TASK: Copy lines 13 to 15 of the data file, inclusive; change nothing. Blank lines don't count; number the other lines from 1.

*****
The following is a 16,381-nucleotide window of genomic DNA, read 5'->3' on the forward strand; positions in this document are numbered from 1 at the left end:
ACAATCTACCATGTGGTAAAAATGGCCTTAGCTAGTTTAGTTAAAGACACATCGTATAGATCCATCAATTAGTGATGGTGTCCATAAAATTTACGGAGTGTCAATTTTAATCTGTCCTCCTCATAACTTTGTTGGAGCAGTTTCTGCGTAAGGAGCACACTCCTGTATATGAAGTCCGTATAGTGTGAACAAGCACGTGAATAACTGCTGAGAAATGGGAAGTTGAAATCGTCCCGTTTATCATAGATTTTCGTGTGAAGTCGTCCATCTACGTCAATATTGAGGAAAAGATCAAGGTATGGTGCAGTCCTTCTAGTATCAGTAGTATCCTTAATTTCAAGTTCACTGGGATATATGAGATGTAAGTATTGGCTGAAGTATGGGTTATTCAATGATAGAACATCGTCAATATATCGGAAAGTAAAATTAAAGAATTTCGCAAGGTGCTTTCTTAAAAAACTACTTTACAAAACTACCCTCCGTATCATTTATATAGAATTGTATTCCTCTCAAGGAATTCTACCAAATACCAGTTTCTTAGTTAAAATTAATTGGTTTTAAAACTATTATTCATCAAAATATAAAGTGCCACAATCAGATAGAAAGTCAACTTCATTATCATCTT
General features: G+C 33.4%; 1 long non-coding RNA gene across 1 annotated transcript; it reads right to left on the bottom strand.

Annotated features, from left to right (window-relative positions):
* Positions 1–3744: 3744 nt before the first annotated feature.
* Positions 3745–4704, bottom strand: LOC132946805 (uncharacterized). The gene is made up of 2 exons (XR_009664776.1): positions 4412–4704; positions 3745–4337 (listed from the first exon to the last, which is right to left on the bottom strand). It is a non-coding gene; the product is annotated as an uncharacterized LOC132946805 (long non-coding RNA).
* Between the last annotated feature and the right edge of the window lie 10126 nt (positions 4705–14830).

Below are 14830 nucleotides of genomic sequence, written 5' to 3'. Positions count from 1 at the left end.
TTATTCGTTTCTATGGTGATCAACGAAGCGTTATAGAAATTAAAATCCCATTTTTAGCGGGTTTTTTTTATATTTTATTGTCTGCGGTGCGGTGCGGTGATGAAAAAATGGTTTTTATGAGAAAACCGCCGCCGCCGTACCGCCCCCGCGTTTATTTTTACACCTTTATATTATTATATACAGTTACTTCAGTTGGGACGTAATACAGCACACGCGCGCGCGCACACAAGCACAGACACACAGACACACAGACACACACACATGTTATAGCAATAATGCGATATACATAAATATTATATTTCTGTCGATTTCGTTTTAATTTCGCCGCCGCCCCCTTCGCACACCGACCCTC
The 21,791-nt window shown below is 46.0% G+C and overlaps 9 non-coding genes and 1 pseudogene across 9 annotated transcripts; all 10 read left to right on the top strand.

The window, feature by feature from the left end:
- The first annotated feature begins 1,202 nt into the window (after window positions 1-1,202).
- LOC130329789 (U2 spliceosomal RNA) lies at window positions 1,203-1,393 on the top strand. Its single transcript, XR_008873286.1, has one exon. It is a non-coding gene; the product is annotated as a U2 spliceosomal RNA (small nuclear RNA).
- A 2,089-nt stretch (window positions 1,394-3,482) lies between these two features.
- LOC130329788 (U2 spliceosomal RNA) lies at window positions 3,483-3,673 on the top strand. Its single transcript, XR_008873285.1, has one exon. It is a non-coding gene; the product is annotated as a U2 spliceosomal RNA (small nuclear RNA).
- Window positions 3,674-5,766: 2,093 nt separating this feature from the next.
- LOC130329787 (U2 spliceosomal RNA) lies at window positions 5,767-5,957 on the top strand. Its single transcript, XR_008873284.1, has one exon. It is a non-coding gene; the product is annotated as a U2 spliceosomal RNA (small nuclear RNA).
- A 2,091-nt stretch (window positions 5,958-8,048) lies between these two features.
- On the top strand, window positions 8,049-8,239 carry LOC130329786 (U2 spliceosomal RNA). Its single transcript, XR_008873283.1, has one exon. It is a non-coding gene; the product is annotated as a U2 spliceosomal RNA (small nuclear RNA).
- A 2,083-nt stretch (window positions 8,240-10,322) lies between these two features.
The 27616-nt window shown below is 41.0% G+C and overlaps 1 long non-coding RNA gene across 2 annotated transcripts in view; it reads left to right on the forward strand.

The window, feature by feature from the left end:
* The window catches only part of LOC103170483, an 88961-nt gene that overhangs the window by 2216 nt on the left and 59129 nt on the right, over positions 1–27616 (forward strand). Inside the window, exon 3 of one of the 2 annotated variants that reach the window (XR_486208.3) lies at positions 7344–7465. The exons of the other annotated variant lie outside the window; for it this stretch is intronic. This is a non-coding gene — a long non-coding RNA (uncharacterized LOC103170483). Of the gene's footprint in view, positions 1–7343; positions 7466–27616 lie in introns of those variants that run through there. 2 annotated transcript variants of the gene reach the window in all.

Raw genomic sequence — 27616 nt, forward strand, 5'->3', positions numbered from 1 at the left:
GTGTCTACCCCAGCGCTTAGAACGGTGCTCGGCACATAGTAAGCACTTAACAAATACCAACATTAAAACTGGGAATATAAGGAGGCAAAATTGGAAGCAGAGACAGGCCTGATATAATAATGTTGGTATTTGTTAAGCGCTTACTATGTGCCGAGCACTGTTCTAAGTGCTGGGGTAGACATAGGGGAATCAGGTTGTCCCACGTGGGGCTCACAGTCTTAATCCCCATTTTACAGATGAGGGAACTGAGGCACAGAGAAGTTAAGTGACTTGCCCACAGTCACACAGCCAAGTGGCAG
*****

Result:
- LOC130329789 (U2 spliceosomal RNA) lies at window positions 1,203-1,393 on the top strand. Its single transcript, XR_008873286.1, has one exon. It is a non-coding gene; the product is annotated as a U2 spliceosomal RNA (small nuclear RNA).
- A 2,089-nt stretch (window positions 1,394-3,482) lies between these two features.
- LOC130329788 (U2 spliceosomal RNA) lies at window positions 3,483-3,673 on the top strand. Its single transcript, XR_008873285.1, has one exon. It is a non-coding gene; the product is annotated as a U2 spliceosomal RNA (small nuclear RNA).